“The thematic areas we covered in OVPP are still what we want to talk about moving forward and build upon,” Pagano told the commissioners. “So community health and equity, how do we talk about folks meeting their most basic needs right now, youth issues, any other community health issues that may come up. Thankfully we have a lot of structures in place now that were not in place before OVPP like the Community Health coalition and the ICELab that will really help us move quickly and have folks in place already. So we want to build upon that, talk about with our constituents and with you all, the elected officials, what does resiliency mean going forward, how does it evolve?”

“What steps can we take now in this recovery to try to not be as vulnerable in the future to such an emergency?” MacDonald asked. “As we plan for this future, not only can we get the economy going but also have an eye toward those shared goals throughout the county.

“We are in a major disruption,” MacDonald continued. “That is very challenging but also presents an opportunity. How can we do things differently as we move forward? How do we, for example, address climate change or affordable housing? As we go through the process, think about how we can shape our future as a community differently.”

Mayor Jim Schmidt noted things such as construction should be considered in the process.

Council member Will Dujardin suggested the InDeed program that has been discussed by council to purchase deed restrictions on existing homes in exchange for local housing requirements might be a way to help “recession-proof” the housing stock.

MacDonald said, based on previous economic downturns, the federal government might provide even more stimulus funding than it has already. “Perhaps there are ways we can get that type of funding for such projects,” she suggested. “The GV-HEAT project,” which makes energy efficiency and home repairs accessible for households in Gunnison County, “is another possibility where funding could be used to upgrade homes. We need to be ready to see what sort of federal stimulus comes out of this. We want so-called shovel-ready projects that can be funded quickly.”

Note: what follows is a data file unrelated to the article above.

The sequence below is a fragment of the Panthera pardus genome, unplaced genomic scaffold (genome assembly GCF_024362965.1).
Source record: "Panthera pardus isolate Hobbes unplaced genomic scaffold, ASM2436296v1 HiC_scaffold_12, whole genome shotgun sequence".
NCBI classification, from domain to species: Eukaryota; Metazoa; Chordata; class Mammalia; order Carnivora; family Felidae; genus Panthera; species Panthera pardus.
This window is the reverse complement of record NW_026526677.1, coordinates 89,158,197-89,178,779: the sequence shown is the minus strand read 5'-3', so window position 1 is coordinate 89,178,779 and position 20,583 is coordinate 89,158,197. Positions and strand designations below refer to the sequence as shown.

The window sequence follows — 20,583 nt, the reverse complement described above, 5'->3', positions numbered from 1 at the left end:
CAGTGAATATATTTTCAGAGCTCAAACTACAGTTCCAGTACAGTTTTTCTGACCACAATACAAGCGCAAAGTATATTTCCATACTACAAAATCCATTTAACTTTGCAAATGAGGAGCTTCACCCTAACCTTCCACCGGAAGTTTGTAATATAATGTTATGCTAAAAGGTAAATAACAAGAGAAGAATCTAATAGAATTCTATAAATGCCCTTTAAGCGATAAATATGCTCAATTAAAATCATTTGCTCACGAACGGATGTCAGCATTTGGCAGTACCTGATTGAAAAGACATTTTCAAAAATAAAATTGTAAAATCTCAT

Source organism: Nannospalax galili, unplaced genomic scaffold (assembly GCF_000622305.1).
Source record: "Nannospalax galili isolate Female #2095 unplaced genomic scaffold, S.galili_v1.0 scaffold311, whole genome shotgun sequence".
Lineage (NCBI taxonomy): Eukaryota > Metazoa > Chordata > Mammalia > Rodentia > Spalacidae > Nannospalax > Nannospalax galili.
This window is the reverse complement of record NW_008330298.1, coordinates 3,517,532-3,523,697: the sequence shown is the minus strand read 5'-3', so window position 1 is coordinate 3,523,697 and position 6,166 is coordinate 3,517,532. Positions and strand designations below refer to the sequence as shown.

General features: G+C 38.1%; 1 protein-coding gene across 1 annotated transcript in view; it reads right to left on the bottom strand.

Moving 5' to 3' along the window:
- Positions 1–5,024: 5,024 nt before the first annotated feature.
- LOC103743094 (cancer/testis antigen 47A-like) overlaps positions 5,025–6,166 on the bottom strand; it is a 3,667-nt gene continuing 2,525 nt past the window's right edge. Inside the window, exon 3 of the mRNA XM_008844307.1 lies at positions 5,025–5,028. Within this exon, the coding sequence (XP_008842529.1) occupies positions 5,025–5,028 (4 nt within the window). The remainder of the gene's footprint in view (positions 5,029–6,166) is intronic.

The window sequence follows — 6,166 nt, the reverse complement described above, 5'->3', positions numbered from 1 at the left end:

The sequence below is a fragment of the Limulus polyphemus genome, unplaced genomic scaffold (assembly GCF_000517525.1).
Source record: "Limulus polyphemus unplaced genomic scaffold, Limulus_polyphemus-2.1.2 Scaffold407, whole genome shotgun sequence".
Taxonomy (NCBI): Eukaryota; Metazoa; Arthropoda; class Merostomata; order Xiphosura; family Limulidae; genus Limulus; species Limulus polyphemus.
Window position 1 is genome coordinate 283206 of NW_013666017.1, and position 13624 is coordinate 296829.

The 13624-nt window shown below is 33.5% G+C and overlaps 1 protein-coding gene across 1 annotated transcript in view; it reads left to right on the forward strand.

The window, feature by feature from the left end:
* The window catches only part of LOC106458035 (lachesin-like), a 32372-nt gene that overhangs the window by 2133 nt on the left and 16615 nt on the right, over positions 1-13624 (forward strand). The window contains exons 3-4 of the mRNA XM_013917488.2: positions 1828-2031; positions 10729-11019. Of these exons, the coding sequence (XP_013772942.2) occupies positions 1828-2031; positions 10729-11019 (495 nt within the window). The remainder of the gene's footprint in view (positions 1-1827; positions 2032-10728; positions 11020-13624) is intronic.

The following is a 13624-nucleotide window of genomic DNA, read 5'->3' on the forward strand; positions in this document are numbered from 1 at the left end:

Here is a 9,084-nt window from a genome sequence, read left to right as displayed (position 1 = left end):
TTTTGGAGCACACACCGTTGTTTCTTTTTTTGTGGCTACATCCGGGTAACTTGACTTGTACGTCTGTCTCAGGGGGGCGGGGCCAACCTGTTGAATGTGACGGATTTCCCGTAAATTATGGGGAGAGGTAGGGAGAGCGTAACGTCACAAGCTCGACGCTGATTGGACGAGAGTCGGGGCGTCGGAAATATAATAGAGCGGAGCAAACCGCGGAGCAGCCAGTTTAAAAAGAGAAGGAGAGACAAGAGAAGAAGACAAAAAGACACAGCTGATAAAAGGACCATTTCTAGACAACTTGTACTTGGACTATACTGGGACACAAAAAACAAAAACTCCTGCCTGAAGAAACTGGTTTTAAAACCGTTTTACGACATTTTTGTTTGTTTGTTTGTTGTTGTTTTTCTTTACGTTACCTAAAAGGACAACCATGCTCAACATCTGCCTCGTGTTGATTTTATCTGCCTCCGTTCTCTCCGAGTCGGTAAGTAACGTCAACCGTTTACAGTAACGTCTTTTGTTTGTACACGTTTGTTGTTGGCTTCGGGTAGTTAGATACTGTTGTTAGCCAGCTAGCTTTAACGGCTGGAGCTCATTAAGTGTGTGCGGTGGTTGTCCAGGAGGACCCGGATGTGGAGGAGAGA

Citizen and regular council meeting attendee Kent Cowherd echoed there could be opportunity in the downturn. He had already heard of someone giving up their short-term rental license in town to long-term rent to locals. “We can perhaps whittle down the number of licenses available to find a better balance for the town,” he said.

MacDonald emphasized the recovery planning was in its infancy and a bigger-picture plan was still being conceived. “Details like that can come later. But this group is also committed to community involvement. That is important,” she said. “We want to spend time developing how that works in a meaningful way. That is where the One Valley Leadership Council can come in.”

“The framework for this is just getting started but some things have been going around and are being worked on,” noted council member Chris Haver. “This is a place to catch more ideas and thoughts.”